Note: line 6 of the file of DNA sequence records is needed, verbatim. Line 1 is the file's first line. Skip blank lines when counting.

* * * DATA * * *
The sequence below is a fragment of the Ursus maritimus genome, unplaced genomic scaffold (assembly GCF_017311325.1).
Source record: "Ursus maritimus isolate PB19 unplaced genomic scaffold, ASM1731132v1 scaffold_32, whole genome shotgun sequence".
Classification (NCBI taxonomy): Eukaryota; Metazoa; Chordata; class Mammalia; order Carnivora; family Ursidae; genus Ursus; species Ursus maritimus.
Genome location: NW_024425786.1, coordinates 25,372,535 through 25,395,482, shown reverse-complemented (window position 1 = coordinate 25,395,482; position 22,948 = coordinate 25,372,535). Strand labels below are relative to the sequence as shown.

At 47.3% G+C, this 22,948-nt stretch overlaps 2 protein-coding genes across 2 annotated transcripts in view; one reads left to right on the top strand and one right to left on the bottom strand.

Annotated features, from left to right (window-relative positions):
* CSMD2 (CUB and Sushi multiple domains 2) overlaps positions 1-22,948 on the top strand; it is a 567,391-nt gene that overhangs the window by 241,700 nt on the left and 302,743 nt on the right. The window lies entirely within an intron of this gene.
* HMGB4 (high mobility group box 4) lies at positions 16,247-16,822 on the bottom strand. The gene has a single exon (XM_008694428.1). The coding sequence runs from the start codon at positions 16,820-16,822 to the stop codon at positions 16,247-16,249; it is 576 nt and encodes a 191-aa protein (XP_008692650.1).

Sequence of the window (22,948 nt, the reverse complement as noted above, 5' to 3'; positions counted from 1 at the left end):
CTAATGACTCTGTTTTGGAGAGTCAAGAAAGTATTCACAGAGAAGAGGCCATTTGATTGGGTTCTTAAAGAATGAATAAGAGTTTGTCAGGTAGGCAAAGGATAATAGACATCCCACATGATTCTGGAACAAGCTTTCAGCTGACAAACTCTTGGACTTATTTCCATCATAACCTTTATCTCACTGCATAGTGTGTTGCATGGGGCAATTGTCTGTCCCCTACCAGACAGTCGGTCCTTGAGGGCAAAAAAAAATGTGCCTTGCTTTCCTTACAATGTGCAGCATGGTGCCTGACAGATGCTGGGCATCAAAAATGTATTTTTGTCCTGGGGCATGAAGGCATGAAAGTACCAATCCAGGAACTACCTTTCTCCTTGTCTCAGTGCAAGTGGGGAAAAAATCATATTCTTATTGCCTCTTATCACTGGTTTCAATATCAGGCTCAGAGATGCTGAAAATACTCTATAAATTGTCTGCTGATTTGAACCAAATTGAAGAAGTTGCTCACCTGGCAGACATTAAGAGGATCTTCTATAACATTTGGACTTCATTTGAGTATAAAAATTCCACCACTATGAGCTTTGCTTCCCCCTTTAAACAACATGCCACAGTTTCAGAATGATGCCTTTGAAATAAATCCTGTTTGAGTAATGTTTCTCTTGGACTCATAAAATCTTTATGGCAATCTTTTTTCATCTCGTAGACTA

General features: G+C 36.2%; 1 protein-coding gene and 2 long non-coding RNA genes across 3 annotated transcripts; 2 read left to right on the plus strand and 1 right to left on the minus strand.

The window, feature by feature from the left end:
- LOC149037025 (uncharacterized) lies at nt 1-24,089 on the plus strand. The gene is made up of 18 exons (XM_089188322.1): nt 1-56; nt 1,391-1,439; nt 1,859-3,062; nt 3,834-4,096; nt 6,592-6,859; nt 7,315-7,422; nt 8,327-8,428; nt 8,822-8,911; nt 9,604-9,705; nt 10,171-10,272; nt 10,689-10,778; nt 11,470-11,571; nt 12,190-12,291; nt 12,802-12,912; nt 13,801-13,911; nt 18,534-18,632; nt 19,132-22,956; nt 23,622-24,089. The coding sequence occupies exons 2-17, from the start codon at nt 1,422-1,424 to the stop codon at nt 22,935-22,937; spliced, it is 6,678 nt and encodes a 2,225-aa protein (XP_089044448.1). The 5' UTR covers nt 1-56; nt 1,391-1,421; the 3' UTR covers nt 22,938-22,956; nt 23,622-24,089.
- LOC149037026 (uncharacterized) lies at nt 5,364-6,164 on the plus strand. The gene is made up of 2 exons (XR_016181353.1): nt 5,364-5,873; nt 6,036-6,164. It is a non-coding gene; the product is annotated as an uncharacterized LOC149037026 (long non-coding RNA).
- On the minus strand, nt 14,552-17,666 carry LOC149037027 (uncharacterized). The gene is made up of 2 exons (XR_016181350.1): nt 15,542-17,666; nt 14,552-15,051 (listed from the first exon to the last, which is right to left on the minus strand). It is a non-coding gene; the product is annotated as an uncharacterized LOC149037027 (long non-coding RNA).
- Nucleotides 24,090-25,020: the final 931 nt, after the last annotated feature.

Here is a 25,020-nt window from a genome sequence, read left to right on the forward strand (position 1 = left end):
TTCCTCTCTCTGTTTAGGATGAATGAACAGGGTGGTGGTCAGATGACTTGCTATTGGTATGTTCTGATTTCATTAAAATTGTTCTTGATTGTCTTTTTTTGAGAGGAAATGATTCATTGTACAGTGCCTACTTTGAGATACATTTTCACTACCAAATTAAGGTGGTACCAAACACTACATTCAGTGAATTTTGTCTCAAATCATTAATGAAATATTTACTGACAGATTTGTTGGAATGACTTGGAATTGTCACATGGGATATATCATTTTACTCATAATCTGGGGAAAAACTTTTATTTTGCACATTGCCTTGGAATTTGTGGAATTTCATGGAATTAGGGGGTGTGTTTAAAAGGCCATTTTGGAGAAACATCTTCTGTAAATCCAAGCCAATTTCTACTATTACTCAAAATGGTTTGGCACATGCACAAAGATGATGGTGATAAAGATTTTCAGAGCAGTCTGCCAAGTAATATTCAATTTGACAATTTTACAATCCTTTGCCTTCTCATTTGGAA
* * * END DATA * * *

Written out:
Annotated features, from left to right (window-relative positions):